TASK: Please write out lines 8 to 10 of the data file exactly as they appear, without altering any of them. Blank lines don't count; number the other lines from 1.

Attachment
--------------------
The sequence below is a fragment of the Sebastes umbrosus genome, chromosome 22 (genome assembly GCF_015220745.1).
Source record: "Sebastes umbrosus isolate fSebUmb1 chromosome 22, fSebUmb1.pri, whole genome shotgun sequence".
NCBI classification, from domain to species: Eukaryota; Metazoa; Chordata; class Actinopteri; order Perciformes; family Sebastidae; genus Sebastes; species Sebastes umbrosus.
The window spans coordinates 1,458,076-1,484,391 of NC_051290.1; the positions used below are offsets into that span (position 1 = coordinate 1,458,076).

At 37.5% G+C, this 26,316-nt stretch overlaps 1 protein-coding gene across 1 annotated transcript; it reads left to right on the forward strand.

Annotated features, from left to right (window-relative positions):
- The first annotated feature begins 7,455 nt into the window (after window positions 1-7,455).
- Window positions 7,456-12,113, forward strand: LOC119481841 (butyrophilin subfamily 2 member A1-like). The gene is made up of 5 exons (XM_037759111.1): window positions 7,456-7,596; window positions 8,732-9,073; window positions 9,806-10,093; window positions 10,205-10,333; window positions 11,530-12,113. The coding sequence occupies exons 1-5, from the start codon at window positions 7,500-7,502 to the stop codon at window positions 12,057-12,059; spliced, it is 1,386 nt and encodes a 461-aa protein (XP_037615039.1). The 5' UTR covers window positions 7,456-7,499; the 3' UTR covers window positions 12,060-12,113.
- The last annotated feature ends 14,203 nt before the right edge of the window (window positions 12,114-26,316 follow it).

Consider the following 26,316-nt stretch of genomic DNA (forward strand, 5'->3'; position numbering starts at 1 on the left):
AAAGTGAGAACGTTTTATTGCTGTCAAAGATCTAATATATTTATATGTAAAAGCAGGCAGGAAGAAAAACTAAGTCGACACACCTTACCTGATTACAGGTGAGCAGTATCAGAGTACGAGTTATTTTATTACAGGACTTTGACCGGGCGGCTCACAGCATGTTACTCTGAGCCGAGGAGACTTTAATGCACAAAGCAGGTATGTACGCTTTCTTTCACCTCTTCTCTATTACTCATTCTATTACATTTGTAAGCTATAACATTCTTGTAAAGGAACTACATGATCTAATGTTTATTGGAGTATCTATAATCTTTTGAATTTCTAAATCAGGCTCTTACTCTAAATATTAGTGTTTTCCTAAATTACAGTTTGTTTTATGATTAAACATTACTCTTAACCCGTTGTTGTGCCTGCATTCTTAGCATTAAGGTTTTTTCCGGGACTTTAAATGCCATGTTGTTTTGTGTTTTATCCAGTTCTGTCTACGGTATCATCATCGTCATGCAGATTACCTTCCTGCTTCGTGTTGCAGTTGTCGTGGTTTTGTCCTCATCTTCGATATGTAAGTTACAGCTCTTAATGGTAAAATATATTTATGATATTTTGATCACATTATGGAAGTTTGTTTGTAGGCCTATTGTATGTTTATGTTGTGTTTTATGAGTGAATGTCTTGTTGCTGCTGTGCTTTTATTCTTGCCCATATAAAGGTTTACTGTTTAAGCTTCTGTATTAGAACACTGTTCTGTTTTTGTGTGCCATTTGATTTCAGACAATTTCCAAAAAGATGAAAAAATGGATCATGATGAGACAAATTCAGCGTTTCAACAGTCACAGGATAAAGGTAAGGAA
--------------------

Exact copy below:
- Window positions 7,456-12,113, forward strand: LOC119481841 (butyrophilin subfamily 2 member A1-like). The gene is made up of 5 exons (XM_037759111.1): window positions 7,456-7,596; window positions 8,732-9,073; window positions 9,806-10,093; window positions 10,205-10,333; window positions 11,530-12,113. The coding sequence occupies exons 1-5, from the start codon at window positions 7,500-7,502 to the stop codon at window positions 12,057-12,059; spliced, it is 1,386 nt and encodes a 461-aa protein (XP_037615039.1). The 5' UTR covers window positions 7,456-7,499; the 3' UTR covers window positions 12,060-12,113.
- The last annotated feature ends 14,203 nt before the right edge of the window (window positions 12,114-26,316 follow it).

Consider the following 26,316-nt stretch of genomic DNA (forward strand, 5'->3'; position numbering starts at 1 on the left):